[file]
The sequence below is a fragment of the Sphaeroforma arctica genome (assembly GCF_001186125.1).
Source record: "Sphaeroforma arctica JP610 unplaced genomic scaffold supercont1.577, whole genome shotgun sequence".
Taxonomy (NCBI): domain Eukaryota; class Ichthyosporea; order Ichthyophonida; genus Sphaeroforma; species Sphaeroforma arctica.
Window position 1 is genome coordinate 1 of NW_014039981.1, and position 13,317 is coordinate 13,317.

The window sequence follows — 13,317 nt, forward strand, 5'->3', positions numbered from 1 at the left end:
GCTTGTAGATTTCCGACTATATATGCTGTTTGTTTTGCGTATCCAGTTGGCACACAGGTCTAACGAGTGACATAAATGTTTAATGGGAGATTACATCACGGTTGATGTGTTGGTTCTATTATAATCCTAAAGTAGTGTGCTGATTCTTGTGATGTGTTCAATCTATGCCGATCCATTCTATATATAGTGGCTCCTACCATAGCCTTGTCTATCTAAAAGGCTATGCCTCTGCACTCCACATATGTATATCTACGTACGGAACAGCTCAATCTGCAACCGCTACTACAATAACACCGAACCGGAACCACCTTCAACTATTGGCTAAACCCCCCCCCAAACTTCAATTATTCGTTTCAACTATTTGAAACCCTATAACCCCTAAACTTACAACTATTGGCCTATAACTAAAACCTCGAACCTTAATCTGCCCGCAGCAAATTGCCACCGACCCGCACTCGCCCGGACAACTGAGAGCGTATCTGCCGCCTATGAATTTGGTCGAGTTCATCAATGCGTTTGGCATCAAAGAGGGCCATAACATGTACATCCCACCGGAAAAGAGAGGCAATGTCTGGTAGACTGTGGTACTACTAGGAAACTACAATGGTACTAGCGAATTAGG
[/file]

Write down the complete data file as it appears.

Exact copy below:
The sequence below is a fragment of the Sphaeroforma arctica genome (assembly GCF_001186125.1).
Source record: "Sphaeroforma arctica JP610 unplaced genomic scaffold supercont1.577, whole genome shotgun sequence".
Taxonomy (NCBI): domain Eukaryota; class Ichthyosporea; order Ichthyophonida; genus Sphaeroforma; species Sphaeroforma arctica.
Window position 1 is genome coordinate 1 of NW_014039981.1, and position 13,317 is coordinate 13,317.

The window sequence follows — 13,317 nt, forward strand, 5'->3', positions numbered from 1 at the left end:
GCTTGTAGATTTCCGACTATATATGCTGTTTGTTTTGCGTATCCAGTTGGCACACAGGTCTAACGAGTGACATAAATGTTTAATGGGAGATTACATCACGGTTGATGTGTTGGTTCTATTATAATCCTAAAGTAGTGTGCTGATTCTTGTGATGTGTTCAATCTATGCCGATCCATTCTATATATAGTGGCTCCTACCATAGCCTTGTCTATCTAAAAGGCTATGCCTCTGCACTCCACATATGTATATCTACGTACGGAACAGCTCAATCTGCAACCGCTACTACAATAACACCGAACCGGAACCACCTTCAACTATTGGCTAAACCCCCCCCCAAACTTCAATTATTCGTTTCAACTATTTGAAACCCTATAACCCCTAAACTTACAACTATTGGCCTATAACTAAAACCTCGAACCTTAATCTGCCCGCAGCAAATTGCCACCGACCCGCACTCGCCCGGACAACTGAGAGCGTATCTGCCGCCTATGAATTTGGTCGAGTTCATCAATGCGTTTGGCATCAAAGAGGGCCATAACATGTACATCCCACCGGAAAAGAGAGGCAATGTCTGGTAGACTGTGGTACTACTAGGAAACTACAATGGTACTAGCGAATTAGG